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Michigan Dept of Civil Rights to Boost Native Americans’ View of “Possible Selves” by Bannning Mascots

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According to the Michigan Department of Civil Rights, the picture above harms Native Americans.  We’re not talking about hurt feelings.  Such images actually lower academic performance among Native Americans.  Please don’t dwell on the image; just a quick glance so you can follow along.  Pinhole viewing is recommended.

The MDCR has filed a complaint with the U.S. Department of Education recommending that funding be withheld from 35 Michigan High Schools whose mascots are identified as harmful to Native Americans if those mascots are not replaced or appropriately revised.

People can quibble over what constitutes offensiveness.  Fortunately, the complaint has nothing to do with this, although such names and images have been under assault for many years by the professionally offended.  But, as the complaint points out, this is not a sufficient basis to challenge these names and images, since the courts have consistently rejected attempts to force schools and sports teams to change their names on this ground.  The days of wandering in the wilderness of offended subjectivity have passed.  We now know that, “a sufficient body of work exists to empirically, objectively and conclusively establish that the continued use of American Indian mascots harms students.”  Previously, “it has not been possible to establish that it was reasonable to conclude that mascots interfered with student abilities.”

Brenda and I had Leslee Fritz, spokes person from the MDCR on our show today to discuss the Department’s complaint.  She also emphasized the fact that this is not about the offensiveness of these images; they allege no harmful intent on the part of the schools they have placed under threat of defunding.  Intent is apparently a necessary component for the courts to rule on what is offensive, and the MDCR will have no part in making this case, which is, coincidentally, exceedingly difficult to prove.

The supporting argument to the complaint quotes recent testimony from Stephanie A Fryberg before the Committee on Indian Affairs:

“The research empirically demonstrates, for the first time, that the negative stereotypes promoted by American Indian mascots reveal negative consequences for the targeted minority group and positive consequences for the mainstream majority group.”

Her “findings” are acknowledged as providing the “basis” for the complaint:

“Her findings, quoted above, are the basis of why MDCR contends the question of whether the use of American Indian mascots by primary and secondary schools is discriminatory must be reevaluated, and why a reevaluation will result in finding that they are.”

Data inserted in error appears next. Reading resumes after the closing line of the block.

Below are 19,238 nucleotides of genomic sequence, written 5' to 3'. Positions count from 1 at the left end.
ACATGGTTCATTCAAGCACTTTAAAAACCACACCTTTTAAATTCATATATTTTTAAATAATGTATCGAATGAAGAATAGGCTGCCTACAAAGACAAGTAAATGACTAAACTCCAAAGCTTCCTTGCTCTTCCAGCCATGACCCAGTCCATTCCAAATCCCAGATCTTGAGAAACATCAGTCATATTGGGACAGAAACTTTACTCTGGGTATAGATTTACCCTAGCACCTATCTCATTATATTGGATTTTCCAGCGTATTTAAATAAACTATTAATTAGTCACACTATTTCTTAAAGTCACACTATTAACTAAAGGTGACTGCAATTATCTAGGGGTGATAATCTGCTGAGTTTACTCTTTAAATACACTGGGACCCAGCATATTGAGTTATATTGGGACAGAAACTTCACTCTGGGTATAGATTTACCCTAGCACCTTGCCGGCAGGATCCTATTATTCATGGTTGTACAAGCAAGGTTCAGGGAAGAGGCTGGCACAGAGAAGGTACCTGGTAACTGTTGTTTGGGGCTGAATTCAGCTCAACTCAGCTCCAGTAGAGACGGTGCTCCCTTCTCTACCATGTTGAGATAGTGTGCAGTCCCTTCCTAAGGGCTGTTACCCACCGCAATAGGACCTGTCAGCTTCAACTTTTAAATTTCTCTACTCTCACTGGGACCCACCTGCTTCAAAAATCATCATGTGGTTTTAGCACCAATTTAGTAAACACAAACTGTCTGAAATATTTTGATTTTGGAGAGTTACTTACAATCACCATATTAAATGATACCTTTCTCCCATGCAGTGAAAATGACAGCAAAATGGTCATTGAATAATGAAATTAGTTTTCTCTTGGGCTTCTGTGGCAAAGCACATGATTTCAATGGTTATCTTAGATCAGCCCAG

I was interested in looking at these findings, because when I asked Leslee Fritz how the MDCR quantifies the harmful impact of such images on academic performance, she wasn’t sure.  I was curious to know the benchmarks they had established, so we could know what type of improvement we could expect in academic performance among Native Americans in Michigan once these names and images had been removed.  The MDCR has not established any such benchmark.

In looking at one of Professor Fryberg’s studies I can see the problem.  It didn’t actually measure the impact of such images on academic performance at all.  Instead, she measured the impact of such images on self reported “achievement-related possible selves.”  So, among her sample of 172 students in this particular study, the negative impact was actually on student answers to four “open-ended possible selves questions” after students looked at 4 such images, with the control group looking at no images.

Pretty conclusive.  The MDCR is satisfied anyway.  According to the MDCR complaint:

BECAUSE IT IS NOW ESTABLISHED THAT THE PRACTICE OF USING AMERICAN-INDIAN IMAGES IN K-12 SCHOOLS DIMINISHES THE EDUCATIONAL OPPORTUNITY OF SOME STUDENTS (EVEN AS IT INCREASES THOSE OF SOME OTHERS), IT DENIES THOSE STUDENTS AN EQUAL OPPORTUNITY TO EDUCATION, AND IT MUST BE CEASED.

How on earth do presumably rational people fall for such utter nonsense?  Wouldn’t it be great if all it took to improve education for tragically underprivileged kids was to ram logo, uniform and sign changes down the throats of a few Michigan schools?  No need to address problems of illiteracy, poverty, crumbling families.  Nope.  Just get rid of all “possible selves” inhibiting imagery and justice will reign.

When did we become subject to such farcical delusions?

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